The Puritans Were America's First Anti-VaxxersRoundup
tags: medicine, Puritans, Vaccination, Vaccine
A plague is a busy time for a man of the cloth.
Cotton Mather was the most prominent clergyman in colonial Boston, the last in a line of preachers who had provided spiritual solace to the city from the beginning. Yet when he looked down from his pulpit in the fall of 1702 he saw his congregation dwindling by the day.
With funerals “daily celebrated and multiplied,” as he noted in his journal, the usual Puritan terrors of devils and Indians were replaced in public consciousness with fears of the “fevers and fluxes” that spread by the sad magic of human touch and breath.
Though best known for lighting the fuse of the Salem Witch Trials, Mather faced his greatest challenge not in the imagined spiritual malady of a few girls claiming to be hexed, but in the very real epidemic of small pox. His efforts to fight it, and his willingness to skirt theological orthodoxy in doing so, might stand today as a model for religious leaders to speak out against an anti-vaccine movement that represents a dangerous intersection of medical ignorance and misplaced spiritual confidence that Mather knew well.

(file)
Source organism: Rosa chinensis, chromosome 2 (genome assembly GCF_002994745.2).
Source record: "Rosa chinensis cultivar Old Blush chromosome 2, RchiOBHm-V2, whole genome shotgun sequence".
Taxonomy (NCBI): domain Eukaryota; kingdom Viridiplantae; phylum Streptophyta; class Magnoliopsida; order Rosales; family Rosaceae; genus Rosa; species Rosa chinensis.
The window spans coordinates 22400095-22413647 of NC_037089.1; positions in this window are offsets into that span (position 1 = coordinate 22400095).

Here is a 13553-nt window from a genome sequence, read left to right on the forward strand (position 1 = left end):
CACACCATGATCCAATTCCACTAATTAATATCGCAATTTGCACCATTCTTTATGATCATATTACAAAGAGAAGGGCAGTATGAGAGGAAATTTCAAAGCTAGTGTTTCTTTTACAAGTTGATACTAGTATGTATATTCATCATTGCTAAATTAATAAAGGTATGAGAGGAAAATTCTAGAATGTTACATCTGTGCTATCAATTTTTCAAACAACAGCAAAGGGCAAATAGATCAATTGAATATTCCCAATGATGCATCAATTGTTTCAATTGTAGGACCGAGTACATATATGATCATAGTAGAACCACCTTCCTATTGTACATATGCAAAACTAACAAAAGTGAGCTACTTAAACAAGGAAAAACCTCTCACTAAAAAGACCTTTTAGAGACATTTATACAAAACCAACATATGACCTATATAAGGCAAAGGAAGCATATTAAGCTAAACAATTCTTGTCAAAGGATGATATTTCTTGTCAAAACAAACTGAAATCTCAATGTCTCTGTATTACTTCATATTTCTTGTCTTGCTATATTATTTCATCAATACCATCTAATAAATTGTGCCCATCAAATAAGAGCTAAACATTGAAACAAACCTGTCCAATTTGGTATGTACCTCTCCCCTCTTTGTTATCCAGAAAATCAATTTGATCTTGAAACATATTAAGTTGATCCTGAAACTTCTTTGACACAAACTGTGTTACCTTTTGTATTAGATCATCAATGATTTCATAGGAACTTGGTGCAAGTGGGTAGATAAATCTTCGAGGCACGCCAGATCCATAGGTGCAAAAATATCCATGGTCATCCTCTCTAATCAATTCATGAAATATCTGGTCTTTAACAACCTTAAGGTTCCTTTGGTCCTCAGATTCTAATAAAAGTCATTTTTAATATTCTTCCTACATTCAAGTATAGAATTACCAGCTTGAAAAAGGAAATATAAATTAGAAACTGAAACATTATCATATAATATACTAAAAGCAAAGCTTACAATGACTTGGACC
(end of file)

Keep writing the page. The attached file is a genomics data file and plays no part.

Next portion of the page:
By the reckoning of historians of the day, small pox made an appearance in Boston roughly every twenty years, always with disastrous effect....
comments powered by Disqus
- ‘Lock me up’: The last man to be arrested for defying Congress during an investigation
- Faith made Harriet Tubman fearless as she rescued slaves
- A Turkish dam is about to flood one of the oldest continuously settled places on Earth
- Soldiers got Medals of Honor for massacring Native Americans. This bill would take them away.
- UNC Will Give Silent Sam to a Confederate Group — Along With a $2.5-Million Trust
- The Ten Best History Books of 2019
- ‘Well Worth Saving’
- Anne Boleyn Has Had a Bad Reputation for Nearly 500 Years. Hayley Nolan Wants to Change That
- James Grossman Writes Article on Career Diversity: "Revising Revisited: Words Matter When It Comes to Career Diversity"
- Review: A Gospel for the Poor: Global Social Christianity and the Latin American Evangelical Left